For the first time in 17 years the “left” is back in power. France’s new President, François Hollande, is from the Socialist Party, having handily defeated the incumbent Nicolas Sarkozy. Two other candidates, Marine Le Pen, from the rightist National Front and Jean-Luc Mélanchon, the far-left candidate, helped draw votes away from Sarkozy.
Many reasons could be cited for this change. Among them are a general frustration with the program of “austerity” promulgated by the now defeated UMP (Union pour un Mouvement Populaire). Another is the return of populism to French culture, something that appeared to be closer to Hollande’s style than his rival’s. Sarkozy had stressed tightening up on immigration, which was appealing for a while to those who worry about the considerable Muslim presence in France, but is now less of a front-burner item.
At the deepest level, though, France is simply experiencing the same kind of frustration found in Greece, Italy, Spain, and many other European countries, with the possible exception of Germany. The root of that frustration is a kind of ennui, which translates into a certain hopelessness. Into that context comes a fresh voice, one which is vague enough to be interpreted as hopeful. To be sure, Hollande has pledged various changes, such as creating “Eurobonds” for infrastructure projects, raising money through financial transactions rather than taxes, creating more jobs through the European Investment Bank. Unlike some of his fellow Socialists, he is pro-Europe. But when the reality sets in, which it always does, he may find himself in the position of many who have made such promises, and bumped up against the wall of uncontrollable economic factors.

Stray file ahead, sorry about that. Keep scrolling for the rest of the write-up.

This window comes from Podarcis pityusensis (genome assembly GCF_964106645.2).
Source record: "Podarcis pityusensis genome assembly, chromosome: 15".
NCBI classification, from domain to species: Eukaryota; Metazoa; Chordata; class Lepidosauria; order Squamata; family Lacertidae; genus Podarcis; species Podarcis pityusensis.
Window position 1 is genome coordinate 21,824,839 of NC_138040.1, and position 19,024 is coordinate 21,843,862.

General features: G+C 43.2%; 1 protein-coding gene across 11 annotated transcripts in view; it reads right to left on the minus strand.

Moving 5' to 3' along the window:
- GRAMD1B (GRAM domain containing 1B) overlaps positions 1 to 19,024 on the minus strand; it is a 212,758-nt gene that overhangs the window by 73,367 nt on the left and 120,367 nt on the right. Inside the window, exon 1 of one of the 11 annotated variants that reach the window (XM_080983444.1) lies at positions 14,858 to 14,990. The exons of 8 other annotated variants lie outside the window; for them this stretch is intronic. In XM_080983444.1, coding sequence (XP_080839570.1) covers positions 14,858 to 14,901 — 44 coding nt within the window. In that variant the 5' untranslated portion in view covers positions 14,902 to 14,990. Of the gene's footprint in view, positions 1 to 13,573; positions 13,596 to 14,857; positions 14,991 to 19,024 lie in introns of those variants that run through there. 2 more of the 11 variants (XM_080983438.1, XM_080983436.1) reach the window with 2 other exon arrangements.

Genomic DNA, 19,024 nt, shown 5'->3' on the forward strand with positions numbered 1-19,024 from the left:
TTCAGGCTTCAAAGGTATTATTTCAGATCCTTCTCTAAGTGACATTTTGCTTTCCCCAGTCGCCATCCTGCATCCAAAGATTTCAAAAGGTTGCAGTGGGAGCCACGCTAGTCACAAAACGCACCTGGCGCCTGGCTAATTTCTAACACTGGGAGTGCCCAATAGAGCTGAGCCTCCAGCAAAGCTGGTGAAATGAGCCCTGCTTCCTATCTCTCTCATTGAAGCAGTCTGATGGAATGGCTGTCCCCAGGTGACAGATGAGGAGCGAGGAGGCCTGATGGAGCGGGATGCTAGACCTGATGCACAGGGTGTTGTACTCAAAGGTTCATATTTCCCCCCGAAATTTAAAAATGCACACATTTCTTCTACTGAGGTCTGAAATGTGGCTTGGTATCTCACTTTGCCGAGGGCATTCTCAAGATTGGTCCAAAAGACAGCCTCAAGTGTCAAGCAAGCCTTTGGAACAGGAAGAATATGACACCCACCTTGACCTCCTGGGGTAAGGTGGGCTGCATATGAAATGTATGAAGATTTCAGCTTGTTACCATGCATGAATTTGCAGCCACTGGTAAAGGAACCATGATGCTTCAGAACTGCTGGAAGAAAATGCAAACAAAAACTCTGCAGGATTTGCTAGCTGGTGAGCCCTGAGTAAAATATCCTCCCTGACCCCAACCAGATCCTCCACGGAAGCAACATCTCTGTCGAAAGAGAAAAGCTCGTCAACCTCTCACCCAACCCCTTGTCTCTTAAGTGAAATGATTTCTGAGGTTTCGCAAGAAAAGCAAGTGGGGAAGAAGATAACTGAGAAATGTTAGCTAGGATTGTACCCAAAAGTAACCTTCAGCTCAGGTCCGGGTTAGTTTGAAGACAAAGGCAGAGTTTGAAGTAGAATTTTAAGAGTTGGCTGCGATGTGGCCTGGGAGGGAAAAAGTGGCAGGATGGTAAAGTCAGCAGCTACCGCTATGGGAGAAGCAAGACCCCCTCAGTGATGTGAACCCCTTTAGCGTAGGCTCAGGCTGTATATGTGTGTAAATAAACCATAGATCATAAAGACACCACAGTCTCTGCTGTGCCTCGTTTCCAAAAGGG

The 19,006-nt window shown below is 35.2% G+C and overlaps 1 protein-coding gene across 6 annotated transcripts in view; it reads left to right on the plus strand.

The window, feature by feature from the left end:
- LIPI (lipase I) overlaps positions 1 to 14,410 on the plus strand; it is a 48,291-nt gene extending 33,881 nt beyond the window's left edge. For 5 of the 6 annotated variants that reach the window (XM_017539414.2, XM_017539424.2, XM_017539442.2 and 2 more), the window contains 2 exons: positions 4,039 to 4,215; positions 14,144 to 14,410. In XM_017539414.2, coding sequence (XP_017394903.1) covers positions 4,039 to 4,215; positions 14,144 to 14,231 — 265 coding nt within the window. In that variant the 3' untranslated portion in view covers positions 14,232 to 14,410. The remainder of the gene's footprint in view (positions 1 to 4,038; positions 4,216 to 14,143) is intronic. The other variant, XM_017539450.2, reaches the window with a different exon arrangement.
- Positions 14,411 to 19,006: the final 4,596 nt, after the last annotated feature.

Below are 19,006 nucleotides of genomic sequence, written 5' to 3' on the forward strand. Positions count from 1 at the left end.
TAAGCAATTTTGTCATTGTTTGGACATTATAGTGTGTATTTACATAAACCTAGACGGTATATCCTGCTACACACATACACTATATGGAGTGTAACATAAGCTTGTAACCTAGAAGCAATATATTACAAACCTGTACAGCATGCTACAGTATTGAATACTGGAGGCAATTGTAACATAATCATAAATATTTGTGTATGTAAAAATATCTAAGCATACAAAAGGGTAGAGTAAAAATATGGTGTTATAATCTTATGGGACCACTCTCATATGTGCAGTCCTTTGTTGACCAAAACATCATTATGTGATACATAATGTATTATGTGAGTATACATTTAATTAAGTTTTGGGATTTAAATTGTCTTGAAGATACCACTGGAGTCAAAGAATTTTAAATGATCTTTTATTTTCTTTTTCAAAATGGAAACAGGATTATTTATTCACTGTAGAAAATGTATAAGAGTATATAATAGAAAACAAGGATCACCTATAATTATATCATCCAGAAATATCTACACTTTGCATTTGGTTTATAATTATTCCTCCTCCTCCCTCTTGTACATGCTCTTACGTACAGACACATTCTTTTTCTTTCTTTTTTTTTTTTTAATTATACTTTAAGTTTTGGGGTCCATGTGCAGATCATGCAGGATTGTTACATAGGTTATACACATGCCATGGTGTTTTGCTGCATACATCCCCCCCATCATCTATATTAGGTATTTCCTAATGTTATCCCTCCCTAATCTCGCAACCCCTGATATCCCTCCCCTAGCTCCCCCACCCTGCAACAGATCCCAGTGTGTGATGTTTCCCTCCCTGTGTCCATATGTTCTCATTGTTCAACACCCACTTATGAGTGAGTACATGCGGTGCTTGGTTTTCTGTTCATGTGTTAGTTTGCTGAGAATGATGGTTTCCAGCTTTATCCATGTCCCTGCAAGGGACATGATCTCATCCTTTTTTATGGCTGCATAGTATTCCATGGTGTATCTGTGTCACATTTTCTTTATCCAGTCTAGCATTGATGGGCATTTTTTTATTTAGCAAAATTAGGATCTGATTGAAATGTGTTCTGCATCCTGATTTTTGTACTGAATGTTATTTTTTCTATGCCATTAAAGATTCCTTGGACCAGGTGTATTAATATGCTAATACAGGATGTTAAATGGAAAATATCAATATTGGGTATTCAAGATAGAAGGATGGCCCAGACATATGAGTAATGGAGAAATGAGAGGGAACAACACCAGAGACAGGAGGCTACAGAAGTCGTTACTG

Not to sound simplistic, for the situation is indeed very complex, but in order truly to foster hope, yet another voice is needed. I am referring to the Good News of the Gospel. There are signs, as we speak, of the intrusion of the light of Christ into France in particular, and Europe in general. One of those points of light is surely our Seminary in Aix-en-Provence. While the older faculty is moving on, younger, very capable professors are being hired. One of them is the new holder of the Boice Chair, Jean-Philippe Bru. More about him in the next newsletter. Thanks for all your prayers and support.
Very Truly Yours,
William Edgar, President